HISTORICAL. Jurisdiction is implied in the terms of the commission of binding and loosing which Christ gave to the Apostles, and especially to Peter. While Christians were few and apostles and others who had "seen the Lord " were still alive, the apostolic authority could be exercised with little help from written documents or rigid rules. As these early conditions passed away, the necessity of a system of law, in order to ensure uniformity, equity, and perspicuity in the exercise of the Church's jurisdiction, could not but become increasingly manifest. After the Apostles had passed away, having devolved upon the bishops all of their authority which was not limited to them in their apostolic character, each bishop became a centre of jurisdiction. In deciding any cases that might be brought before him, he had three things to guide him Scripture, tradition, and the "holy canons," that is, the disciplinary rules which Church synods, beginning with the Council of Jerusalem, had established. Many of these primitive canons are still preserved for us in the collection known as the Apostolical Canons, although, taken as a whole, they are of no authority. Till Christianity conquered the imperial throne, questions of jurisdiction and law did not come into prominence; after Constantine the case was very different. The Council of Nice, besides its dogmatic utterances, framed a quantity of canons for the regulation of Church discipline, which, along with those of Sardica, were soon translated into Latin, and widely circulated in the West. An important step toward codification and uniformity of procedure was taken at the end of the fifth or early in the sixth century, when Dionysius Exiguus, under the direction of Popes Anastasius and Symmachus, made a large compilation of canons for the use of the Latin Church. In this he included fifty of the Apostolic canons, translated from the Greek, considering the rest to be of doubtful authority; the canons of Chalcedon, with those of which that Council had made use; the canons of Sardica, and a large number promulgated by African councils; lastly, the decretal letters of the Popes from Siricius to Anastasius II. The next collection is that supposed to have been made by St. Isidore of Seville, early in the seventh century. About A.D. 850, a collection of canons and decretals appeared, seemingly at Mayence which were ostensibly the compilation of Isidore of Seville. In an age of great ignorance, when criticism was neither in favor nor provided with means, it is not wonderful that this collection, which invested with the spurious authority of recorded decisions a system of things existing traditionally, indeed, but liable to constant opposition, passed speedily into general recognition and acceptance. Six centuries passed before it was discovered that these pseudoIsidorian or False Decretals, as they are now called, were to a great extent a forgery. Nevertheless, as Cardinal Soglia remarks, the collection contains in it nothing contrary to faith or sound morals; otherwise its long reception would have been impossible; nor does the discipline which it enjoins depend for its authority upon this collection, but either upon constitutions of earlier and later date, or upon custom, "quae in rebus disciplinaribus multum valet."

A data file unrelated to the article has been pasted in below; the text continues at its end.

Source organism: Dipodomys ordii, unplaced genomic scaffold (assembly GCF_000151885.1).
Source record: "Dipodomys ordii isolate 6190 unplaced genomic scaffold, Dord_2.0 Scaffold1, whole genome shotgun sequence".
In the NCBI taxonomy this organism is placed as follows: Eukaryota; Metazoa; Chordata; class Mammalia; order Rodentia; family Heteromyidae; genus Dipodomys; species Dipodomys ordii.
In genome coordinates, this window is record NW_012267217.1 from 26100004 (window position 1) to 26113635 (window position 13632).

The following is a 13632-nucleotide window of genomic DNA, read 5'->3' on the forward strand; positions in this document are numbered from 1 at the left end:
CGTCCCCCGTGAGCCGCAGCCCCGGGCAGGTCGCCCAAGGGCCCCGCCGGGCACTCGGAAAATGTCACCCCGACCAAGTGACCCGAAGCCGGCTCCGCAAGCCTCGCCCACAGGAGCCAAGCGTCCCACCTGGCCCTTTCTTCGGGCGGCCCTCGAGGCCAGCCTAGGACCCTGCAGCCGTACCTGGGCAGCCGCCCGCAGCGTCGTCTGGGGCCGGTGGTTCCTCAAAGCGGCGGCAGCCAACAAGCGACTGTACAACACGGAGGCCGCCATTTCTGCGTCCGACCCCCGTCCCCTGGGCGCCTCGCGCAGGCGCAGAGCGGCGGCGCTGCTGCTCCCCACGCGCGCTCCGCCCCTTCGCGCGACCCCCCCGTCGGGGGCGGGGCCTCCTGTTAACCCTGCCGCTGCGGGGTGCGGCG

Many collections of canons were made and used in national churches between the date of Dionysius Exiguus and that of the author of the "Decretum." In Africa there was the Codex Africanus (547) and the "Concordantia Canonum" of Bishop Cresconius (697); in Spain the chapters of Martin, Bishop of Braga (572), beside the work by Isidore of Seville already mentioned; in France, a Codex Canonum, besides the capitularies of the Merovingian and Carlovingian kings. Passing over these, we come to the celebrated compilation by Gratian, a Benedictine monk (1151), which the compiler, whose main purpose was to reconcile the inconsistencies among canons of different age and authorship leaning on the same subject entitled "Concordantia discordantium Canonum," but which is generally known as the "Decretum of Gratian." Having brought our historical sketch to the point where ecclesiastical law, no longer perplexed by the multiplicity of canons of various date and place and more or less limited application, begins to provide herself with a general code a "corpus juris" applicable to the whole Catholic world, we drop the historical method and turn to the remaining heads of the inquiry.